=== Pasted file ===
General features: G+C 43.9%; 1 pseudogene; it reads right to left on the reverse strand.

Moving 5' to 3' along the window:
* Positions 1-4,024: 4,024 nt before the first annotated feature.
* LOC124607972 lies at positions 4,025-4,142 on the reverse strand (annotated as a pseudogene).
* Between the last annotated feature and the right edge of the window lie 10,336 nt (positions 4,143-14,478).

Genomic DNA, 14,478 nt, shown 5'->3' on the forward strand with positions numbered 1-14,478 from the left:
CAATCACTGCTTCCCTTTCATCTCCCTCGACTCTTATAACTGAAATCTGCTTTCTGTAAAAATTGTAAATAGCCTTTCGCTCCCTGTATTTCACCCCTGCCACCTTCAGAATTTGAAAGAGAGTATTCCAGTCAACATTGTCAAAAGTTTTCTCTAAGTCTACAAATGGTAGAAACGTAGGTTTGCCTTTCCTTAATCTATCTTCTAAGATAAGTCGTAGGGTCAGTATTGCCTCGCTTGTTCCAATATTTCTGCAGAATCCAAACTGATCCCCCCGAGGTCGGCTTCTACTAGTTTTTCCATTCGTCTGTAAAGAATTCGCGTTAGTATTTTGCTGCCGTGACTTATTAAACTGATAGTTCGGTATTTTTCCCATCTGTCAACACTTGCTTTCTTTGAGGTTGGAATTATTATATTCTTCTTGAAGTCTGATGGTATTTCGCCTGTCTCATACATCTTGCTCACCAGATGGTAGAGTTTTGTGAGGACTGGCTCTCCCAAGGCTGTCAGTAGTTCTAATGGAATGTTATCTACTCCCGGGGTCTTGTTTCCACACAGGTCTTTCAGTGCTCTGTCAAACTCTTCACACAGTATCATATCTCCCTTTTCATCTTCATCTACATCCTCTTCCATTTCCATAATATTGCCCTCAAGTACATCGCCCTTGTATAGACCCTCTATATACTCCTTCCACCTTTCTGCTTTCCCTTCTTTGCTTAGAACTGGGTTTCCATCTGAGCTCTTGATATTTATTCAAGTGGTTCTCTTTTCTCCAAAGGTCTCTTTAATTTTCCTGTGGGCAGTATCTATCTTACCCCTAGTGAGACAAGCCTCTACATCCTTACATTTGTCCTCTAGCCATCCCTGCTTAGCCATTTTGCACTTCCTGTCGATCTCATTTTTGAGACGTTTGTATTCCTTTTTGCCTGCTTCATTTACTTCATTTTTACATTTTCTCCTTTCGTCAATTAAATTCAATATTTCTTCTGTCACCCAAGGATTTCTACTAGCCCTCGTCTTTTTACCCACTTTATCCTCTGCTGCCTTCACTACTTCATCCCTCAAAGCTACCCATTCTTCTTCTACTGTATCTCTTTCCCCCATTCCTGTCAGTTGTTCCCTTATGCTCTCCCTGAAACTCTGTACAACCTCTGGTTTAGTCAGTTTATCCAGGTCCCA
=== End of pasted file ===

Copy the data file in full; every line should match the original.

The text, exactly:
General features: G+C 43.9%; 1 pseudogene; it reads right to left on the reverse strand.

Moving 5' to 3' along the window:
* Positions 1-4,024: 4,024 nt before the first annotated feature.
* LOC124607972 lies at positions 4,025-4,142 on the reverse strand (annotated as a pseudogene).
* Between the last annotated feature and the right edge of the window lie 10,336 nt (positions 4,143-14,478).

Genomic DNA, 14,478 nt, shown 5'->3' on the forward strand with positions numbered 1-14,478 from the left:
CAATCACTGCTTCCCTTTCATCTCCCTCGACTCTTATAACTGAAATCTGCTTTCTGTAAAAATTGTAAATAGCCTTTCGCTCCCTGTATTTCACCCCTGCCACCTTCAGAATTTGAAAGAGAGTATTCCAGTCAACATTGTCAAAAGTTTTCTCTAAGTCTACAAATGGTAGAAACGTAGGTTTGCCTTTCCTTAATCTATCTTCTAAGATAAGTCGTAGGGTCAGTATTGCCTCGCTTGTTCCAATATTTCTGCAGAATCCAAACTGATCCCCCCGAGGTCGGCTTCTACTAGTTTTTCCATTCGTCTGTAAAGAATTCGCGTTAGTATTTTGCTGCCGTGACTTATTAAACTGATAGTTCGGTATTTTTCCCATCTGTCAACACTTGCTTTCTTTGAGGTTGGAATTATTATATTCTTCTTGAAGTCTGATGGTATTTCGCCTGTCTCATACATCTTGCTCACCAGATGGTAGAGTTTTGTGAGGACTGGCTCTCCCAAGGCTGTCAGTAGTTCTAATGGAATGTTATCTACTCCCGGGGTCTTGTTTCCACACAGGTCTTTCAGTGCTCTGTCAAACTCTTCACACAGTATCATATCTCCCTTTTCATCTTCATCTACATCCTCTTCCATTTCCATAATATTGCCCTCAAGTACATCGCCCTTGTATAGACCCTCTATATACTCCTTCCACCTTTCTGCTTTCCCTTCTTTGCTTAGAACTGGGTTTCCATCTGAGCTCTTGATATTTATTCAAGTGGTTCTCTTTTCTCCAAAGGTCTCTTTAATTTTCCTGTGGGCAGTATCTATCTTACCCCTAGTGAGACAAGCCTCTACATCCTTACATTTGTCCTCTAGCCATCCCTGCTTAGCCATTTTGCACTTCCTGTCGATCTCATTTTTGAGACGTTTGTATTCCTTTTTGCCTGCTTCATTTACTTCATTTTTACATTTTCTCCTTTCGTCAATTAAATTCAATATTTCTTCTGTCACCCAAGGATTTCTACTAGCCCTCGTCTTTTTACCCACTTTATCCTCTGCTGCCTTCACTACTTCATCCCTCAAAGCTACCCATTCTTCTTCTACTGTATCTCTTTCCCCCATTCCTGTCAGTTGTTCCCTTATGCTCTCCCTGAAACTCTGTACAACCTCTGGTTTAGTCAGTTTATCCAGGTCCCA